"When a battery is committed against the person of a peace officer, custodial officer, firefighter, emergency medical technician, mobile intensive care paramedics, lifeguard, traffic officer, or animal control officer engaged in the performance of his or her duties, * * * and the person committing the offense knows or reasonably should know that the victim is a peace officer, custodial officer, firefighter, emergency medical technician, mobile intensive care paramedics, lifeguard, traffic officer, or animal control officer engaged in the performance of his or her duties, * * * the battery is punishable by a fine not exceeding two thousand dollars ($2,000), or by imprisonment in the county jail not exceeding one year, or by both such fine and imprisonment."

Cal Penal Code § 243(b). Thus, the California statute requires proof that (1) defendant committed battery; (2) against one of the persons listed in the statute; (3) while that person was engaged in the performance of his or her job duties; and (4) defendant knew or should have known that the victim was performing those job duties. The record below contains no information about the particulars of defendant's California conviction.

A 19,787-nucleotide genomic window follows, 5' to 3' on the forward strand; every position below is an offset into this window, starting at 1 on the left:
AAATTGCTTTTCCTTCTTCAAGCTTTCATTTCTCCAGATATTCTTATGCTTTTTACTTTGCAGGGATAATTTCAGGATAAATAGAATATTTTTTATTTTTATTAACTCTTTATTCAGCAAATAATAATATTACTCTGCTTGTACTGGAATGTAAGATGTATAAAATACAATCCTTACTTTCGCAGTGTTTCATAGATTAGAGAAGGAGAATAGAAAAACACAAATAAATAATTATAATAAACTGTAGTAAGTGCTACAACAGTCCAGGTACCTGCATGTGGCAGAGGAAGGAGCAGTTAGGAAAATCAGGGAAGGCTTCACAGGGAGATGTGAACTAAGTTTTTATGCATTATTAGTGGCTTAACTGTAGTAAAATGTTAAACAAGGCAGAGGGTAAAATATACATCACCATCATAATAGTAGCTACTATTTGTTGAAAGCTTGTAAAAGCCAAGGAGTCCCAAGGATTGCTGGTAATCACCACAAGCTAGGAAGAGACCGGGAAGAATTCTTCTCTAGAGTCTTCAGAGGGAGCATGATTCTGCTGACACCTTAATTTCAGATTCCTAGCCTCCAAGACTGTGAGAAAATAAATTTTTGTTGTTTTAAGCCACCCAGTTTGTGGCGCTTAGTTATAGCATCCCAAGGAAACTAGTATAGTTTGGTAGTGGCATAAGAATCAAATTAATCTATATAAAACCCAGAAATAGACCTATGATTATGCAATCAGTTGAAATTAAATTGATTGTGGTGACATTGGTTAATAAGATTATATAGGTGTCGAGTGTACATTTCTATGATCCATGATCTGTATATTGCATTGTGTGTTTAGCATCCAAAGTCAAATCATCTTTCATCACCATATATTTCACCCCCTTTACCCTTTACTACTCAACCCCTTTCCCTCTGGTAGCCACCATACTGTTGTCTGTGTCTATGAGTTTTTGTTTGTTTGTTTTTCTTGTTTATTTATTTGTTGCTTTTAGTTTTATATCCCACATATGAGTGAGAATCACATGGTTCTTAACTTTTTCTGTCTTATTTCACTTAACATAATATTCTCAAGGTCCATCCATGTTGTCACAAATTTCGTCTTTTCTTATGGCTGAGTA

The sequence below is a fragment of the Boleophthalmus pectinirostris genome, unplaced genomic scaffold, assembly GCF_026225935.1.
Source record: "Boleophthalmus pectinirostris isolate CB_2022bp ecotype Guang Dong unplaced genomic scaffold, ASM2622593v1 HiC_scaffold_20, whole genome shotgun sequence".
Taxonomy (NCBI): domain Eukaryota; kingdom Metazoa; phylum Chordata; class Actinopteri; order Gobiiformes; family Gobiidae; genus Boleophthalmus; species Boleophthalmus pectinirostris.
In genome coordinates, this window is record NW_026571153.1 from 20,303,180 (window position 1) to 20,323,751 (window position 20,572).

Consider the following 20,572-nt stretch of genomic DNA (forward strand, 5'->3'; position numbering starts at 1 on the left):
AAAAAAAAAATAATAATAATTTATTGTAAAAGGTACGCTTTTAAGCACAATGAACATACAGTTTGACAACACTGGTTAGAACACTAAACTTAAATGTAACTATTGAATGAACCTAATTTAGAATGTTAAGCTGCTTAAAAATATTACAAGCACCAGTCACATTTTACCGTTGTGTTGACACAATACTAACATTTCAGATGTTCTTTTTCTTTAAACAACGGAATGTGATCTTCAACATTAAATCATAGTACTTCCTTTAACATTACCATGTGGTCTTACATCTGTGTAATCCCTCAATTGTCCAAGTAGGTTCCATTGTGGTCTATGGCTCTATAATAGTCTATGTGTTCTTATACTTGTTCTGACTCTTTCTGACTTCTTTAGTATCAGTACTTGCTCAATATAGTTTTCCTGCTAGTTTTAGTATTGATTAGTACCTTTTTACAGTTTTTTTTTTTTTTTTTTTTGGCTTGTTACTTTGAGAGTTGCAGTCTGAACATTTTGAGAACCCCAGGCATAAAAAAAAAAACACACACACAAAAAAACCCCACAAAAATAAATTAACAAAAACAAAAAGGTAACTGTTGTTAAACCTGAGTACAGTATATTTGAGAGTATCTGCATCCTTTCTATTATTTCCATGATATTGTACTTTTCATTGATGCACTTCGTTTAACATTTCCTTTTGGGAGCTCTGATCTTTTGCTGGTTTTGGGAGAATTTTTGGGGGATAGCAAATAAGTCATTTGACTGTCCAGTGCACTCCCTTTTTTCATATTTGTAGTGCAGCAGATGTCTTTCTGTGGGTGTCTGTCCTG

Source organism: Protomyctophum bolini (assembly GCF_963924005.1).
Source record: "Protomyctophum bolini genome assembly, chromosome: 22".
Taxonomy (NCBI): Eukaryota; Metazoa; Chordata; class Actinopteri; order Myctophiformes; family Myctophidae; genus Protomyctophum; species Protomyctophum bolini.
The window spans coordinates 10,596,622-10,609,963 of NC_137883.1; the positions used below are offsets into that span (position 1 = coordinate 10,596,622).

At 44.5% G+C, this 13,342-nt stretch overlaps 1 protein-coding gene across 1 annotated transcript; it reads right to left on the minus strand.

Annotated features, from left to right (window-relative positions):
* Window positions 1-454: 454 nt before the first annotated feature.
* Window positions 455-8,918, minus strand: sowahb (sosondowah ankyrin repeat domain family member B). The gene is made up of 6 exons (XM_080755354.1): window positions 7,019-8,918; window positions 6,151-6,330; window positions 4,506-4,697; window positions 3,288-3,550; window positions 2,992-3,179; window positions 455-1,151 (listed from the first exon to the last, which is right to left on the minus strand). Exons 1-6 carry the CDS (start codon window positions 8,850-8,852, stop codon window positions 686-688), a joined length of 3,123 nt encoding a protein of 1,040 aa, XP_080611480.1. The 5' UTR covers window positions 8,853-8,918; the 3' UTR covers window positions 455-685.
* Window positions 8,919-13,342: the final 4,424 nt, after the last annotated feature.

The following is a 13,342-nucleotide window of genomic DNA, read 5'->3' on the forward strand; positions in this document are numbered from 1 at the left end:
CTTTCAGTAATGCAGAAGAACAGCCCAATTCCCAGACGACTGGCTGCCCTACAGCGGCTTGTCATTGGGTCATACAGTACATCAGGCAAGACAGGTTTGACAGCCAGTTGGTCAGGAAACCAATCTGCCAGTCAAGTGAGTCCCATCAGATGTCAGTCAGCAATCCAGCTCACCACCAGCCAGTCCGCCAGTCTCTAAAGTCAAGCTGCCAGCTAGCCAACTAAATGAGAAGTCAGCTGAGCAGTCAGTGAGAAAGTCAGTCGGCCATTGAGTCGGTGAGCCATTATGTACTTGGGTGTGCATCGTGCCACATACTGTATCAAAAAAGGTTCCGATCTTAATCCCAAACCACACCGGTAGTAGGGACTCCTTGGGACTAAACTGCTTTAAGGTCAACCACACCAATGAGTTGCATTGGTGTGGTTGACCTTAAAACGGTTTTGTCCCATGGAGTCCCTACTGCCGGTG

The state argued to the trial court that the California conviction properly could be considered in calculating defendant's criminal history score under OAR 213-04-011(1), which provides:

"An out-of-state adult conviction shall be used to classify the offender's criminal history if the elements of the offense would have constituted a felony or a Class A misdemeanor under current Oregon law."

According to the state, the California conviction would have constituted the Class A misdemeanor of assault on a public safety officer, the elements of which are described by statute as follows: